The folks at KOBO asked me for a brief thought or two about ebooks. If you’ve been reading my blog for a while, you’ll know that I’m a big fan of all books, including ebooks. Here’s my brief guest post from the KOBO blog:
Archive for the ‘KOBO’ Category
I’m still recovering from the Canada Reads 2011 finale on Wednesday. I stayed at home that morning, sequestered alone in our third floor library. It was very peaceful and quiet as the clock wound down to the start of the final debates. At about 10:00 a.m., I logged in to the Canada Reads site and started watcing the live video streaming. It is not a word of a lie to say that I fully expected The Best Laid Plans to be bounced on the first vote of the finale. As I considered the five defenders, I simply couldn’t figure out how we were going to avoid three strikes against us in that first vote. Clearly my political analysis needs some work. I never dreamed that Carol Shields’s novel, Unless, would get its walking papers instead. When Sara Quin voted to oust The Birth House in the second vote of the day, it was all over. Somehow, The Best Laid Plans was crowned the Canada Reads 2011 winner.
Unbelievable and wonderful. I can’t put it all into perspective yet. I’m still floating a few feet above the ground and don’t expect to touch down anytime soon. To me, it was a miracle.
CBC really kicked Canada Reads onto a higher plane this year with the live video streaming, the public participation in the selection process, the use of social media, the recruitment of amazing panelists, the three hour-long shows, and of course, the dramatic music. It made for a great show. And Jian Ghomeshi did an amazing job as our fearless leader. I was speaking to Ali Velshi before we went into the Q studio for our Thursday morning interview, and we agreed that we’d never really seen someone strike the perfect tone and mood the way Jian does. And that’s high praise from 10 year broadcasting veteran and CNN’s Chief Business Correspondent Ali Velshi. Jian was fantastic managing the debates and the tensions they often triggered. It’s not easy, despite how effortless and natural he made it look. Behind Jian, there is a dedicated Canada Reads team who worked tirelessly to pull this off. I got to know Erin and Debbie, but there were others to. I’m grateful for all their efforts.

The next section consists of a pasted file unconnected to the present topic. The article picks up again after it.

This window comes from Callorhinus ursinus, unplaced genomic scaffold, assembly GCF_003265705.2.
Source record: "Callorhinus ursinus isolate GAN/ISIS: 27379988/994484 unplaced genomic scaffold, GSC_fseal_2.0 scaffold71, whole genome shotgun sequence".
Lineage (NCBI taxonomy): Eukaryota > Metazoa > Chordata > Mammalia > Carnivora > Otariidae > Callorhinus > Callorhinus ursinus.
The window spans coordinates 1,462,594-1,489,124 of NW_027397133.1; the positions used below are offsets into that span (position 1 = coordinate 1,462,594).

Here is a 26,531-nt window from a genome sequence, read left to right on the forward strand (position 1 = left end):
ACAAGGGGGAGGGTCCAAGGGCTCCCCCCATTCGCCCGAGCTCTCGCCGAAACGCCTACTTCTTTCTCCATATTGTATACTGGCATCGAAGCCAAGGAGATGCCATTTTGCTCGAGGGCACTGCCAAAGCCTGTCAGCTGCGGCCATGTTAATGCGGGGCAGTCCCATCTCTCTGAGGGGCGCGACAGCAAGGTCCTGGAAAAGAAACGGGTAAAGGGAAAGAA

What can I say about Ali Velshi? I was impressed with him when he was a teenager working on the 1984 Jean Chretien Leadership Campaign with me, and I was blown away by him during the Canada Reads debates. He was passionate, eloquent, compelling, yet respectful throughout (as were the other defenders). Ali really understood The Best Laid Plans and how to position it persuasively. You could see the other panelists nodding in agreement when he spoke. I truly believed The Best Laid Plans was a longshot to win Canada Reads. For all I know, Ali felt the same way, but he never wavered from his opening position that he was going the distance with TBLP. And he was right. I cannot think of anyone who would have, or could have, defended the book any more passionately or effectively as did Ali. I am in his debt.
A word about the other authors and panelists. While the defenders got their elbows up in the debates, there was never even the slightest trace of competition among the authors themselves. We seemed to bond instantly and I very much enjoyed my time with them in person, and online. They are not just wonderful writers, but great people too. I also really enjoyed meeting the other defenders. They were serious about their responsibilities and served their authors well. I liked them all.
Finally, I really want to thank the CBC for undertaking this important program. The CBC deserves our admiration for creating Canada Reads and for making it such a significant part of our cultural landscape over the last ten years. You can’t argue with the results. Canada Reads puts books into Canadians’ hands. I know. The Best Laid Plans shot to the top of the heap on Amazon, Chapters-Indigo, and Kobo. That’s the Canada Reads effect.
The surreal circus has truly come to town. The day after the Canada Reads finale, a lovely reporter and camera crew from CBC’s The National trailed me around to record “the day after.” Click here, or on the graphic below to watch the resulting story. What an amazing ride it has been. Saying “thanks” seems utterly inadequate, but until we develop a new and more powerful expression of gratitude, my unreserved thanks to everyone who helped make this miracle.
It took a little longer than with the Kindle store and the Sony Reader bookstore, but TBLP has just landed on KOBO, the Canadian ebook retailer. I’ve really enjoyed reading novels on my Sony Pocket Reader and I think many others do too. I’m glad that readers can get TBLP, and soon, The High Road too, as ebooks. Reading is reading, paper or screen.